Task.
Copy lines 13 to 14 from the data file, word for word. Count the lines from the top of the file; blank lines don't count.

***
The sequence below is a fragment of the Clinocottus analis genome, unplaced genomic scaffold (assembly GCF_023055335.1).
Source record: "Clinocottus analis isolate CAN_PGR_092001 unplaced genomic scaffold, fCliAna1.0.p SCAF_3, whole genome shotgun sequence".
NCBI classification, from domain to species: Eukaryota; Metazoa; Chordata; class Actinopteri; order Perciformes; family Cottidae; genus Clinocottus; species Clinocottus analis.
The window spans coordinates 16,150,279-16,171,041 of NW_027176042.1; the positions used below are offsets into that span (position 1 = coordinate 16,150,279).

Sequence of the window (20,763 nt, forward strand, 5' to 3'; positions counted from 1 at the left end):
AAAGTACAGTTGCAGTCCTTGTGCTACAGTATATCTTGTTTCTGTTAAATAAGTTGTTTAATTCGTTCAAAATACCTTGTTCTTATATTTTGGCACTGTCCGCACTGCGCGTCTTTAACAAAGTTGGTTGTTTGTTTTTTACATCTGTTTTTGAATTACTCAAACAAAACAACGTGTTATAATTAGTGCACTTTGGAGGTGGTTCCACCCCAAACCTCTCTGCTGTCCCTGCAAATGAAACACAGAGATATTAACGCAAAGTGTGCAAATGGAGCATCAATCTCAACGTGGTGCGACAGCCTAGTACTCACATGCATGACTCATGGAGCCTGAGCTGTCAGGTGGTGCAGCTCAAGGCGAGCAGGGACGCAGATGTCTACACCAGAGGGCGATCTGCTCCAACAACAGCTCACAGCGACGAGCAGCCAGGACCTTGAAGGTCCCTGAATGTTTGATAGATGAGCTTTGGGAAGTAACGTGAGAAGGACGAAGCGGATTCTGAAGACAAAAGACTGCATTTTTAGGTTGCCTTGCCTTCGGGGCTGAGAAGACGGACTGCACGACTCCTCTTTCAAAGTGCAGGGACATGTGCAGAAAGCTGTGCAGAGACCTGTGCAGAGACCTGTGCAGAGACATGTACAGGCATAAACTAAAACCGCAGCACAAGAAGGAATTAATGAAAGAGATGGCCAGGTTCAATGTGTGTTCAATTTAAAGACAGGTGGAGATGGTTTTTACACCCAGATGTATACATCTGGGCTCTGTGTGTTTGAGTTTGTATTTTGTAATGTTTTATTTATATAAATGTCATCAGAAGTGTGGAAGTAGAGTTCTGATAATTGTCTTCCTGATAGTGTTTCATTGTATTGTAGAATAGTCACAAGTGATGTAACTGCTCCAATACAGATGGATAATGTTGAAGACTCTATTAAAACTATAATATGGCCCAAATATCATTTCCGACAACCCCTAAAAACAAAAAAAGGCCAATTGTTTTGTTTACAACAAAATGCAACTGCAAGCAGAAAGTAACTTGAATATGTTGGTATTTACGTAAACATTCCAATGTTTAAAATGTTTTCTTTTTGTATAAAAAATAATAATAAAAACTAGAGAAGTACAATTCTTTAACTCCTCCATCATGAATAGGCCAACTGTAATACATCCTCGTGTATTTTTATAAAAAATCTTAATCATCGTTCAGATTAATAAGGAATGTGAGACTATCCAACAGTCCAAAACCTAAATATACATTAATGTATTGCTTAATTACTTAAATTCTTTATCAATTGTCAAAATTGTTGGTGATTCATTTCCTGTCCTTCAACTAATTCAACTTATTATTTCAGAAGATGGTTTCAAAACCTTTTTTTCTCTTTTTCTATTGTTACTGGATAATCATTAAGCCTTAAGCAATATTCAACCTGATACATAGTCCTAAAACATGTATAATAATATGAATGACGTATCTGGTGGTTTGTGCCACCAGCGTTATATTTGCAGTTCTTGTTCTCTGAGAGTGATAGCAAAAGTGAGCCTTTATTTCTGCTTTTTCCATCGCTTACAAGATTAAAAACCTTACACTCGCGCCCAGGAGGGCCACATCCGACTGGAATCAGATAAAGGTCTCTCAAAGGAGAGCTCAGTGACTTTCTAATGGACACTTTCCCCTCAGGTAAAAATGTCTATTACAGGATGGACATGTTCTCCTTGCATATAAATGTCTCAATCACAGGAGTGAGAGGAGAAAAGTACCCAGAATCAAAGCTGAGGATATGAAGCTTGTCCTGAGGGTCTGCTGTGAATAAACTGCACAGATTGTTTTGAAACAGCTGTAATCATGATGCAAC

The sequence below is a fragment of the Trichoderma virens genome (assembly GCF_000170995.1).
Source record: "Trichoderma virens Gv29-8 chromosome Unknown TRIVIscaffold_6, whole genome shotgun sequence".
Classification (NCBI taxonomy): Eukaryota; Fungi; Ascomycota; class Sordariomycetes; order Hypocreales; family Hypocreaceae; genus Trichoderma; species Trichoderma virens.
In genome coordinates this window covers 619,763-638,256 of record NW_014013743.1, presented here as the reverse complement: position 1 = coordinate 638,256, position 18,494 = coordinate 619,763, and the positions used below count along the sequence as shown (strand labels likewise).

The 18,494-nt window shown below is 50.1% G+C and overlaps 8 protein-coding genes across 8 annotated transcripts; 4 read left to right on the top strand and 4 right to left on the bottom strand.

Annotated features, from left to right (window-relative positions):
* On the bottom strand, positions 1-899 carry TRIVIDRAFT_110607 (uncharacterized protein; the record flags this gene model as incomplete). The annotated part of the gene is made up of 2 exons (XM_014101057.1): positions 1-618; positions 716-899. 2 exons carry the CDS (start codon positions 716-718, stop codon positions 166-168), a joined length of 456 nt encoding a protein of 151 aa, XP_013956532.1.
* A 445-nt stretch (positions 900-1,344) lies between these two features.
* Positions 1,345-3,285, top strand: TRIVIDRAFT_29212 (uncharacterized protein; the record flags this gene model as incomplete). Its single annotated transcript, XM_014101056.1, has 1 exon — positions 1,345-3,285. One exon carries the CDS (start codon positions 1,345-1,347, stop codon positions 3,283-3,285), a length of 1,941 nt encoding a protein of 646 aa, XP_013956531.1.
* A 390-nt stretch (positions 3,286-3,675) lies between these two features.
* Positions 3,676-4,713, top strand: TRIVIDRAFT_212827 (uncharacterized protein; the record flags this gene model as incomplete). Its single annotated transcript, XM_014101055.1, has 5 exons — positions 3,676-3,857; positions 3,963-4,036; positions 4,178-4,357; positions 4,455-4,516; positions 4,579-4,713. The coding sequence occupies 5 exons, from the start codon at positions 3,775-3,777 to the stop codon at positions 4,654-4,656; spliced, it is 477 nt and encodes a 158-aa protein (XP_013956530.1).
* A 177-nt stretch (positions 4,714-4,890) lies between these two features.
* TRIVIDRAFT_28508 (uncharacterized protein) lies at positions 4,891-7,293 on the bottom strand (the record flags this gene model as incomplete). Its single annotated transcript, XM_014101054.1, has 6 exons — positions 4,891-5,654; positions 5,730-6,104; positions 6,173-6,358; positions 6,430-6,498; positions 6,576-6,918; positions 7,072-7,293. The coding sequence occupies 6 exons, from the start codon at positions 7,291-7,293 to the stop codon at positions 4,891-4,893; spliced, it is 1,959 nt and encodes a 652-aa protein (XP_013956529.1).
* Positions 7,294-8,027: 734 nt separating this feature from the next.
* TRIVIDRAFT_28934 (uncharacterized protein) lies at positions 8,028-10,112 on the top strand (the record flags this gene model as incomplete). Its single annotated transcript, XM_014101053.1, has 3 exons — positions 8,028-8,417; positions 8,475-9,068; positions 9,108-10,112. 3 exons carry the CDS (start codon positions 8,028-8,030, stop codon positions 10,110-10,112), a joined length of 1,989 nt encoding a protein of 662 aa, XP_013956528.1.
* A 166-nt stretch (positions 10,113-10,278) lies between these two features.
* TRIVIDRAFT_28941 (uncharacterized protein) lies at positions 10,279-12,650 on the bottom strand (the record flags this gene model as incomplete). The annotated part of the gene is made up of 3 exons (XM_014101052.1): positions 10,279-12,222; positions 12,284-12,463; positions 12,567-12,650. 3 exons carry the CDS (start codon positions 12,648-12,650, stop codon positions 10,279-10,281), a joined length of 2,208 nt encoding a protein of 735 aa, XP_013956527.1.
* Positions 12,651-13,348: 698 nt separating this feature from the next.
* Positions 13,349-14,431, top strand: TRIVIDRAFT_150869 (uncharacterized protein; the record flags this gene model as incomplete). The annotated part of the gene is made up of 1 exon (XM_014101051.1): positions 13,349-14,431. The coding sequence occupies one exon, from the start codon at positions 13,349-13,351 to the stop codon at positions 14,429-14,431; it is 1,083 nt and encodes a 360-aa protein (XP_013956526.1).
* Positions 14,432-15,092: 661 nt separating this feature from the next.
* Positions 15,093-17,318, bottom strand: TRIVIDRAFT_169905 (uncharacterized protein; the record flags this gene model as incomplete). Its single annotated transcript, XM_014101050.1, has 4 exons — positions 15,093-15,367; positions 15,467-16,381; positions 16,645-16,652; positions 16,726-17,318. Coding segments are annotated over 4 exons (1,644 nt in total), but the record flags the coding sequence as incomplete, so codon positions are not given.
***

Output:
* On the bottom strand, positions 1-899 carry TRIVIDRAFT_110607 (uncharacterized protein; the record flags this gene model as incomplete). The annotated part of the gene is made up of 2 exons (XM_014101057.1): positions 1-618; positions 716-899. 2 exons carry the CDS (start codon positions 716-718, stop codon positions 166-168), a joined length of 456 nt encoding a protein of 151 aa, XP_013956532.1.
* A 445-nt stretch (positions 900-1,344) lies between these two features.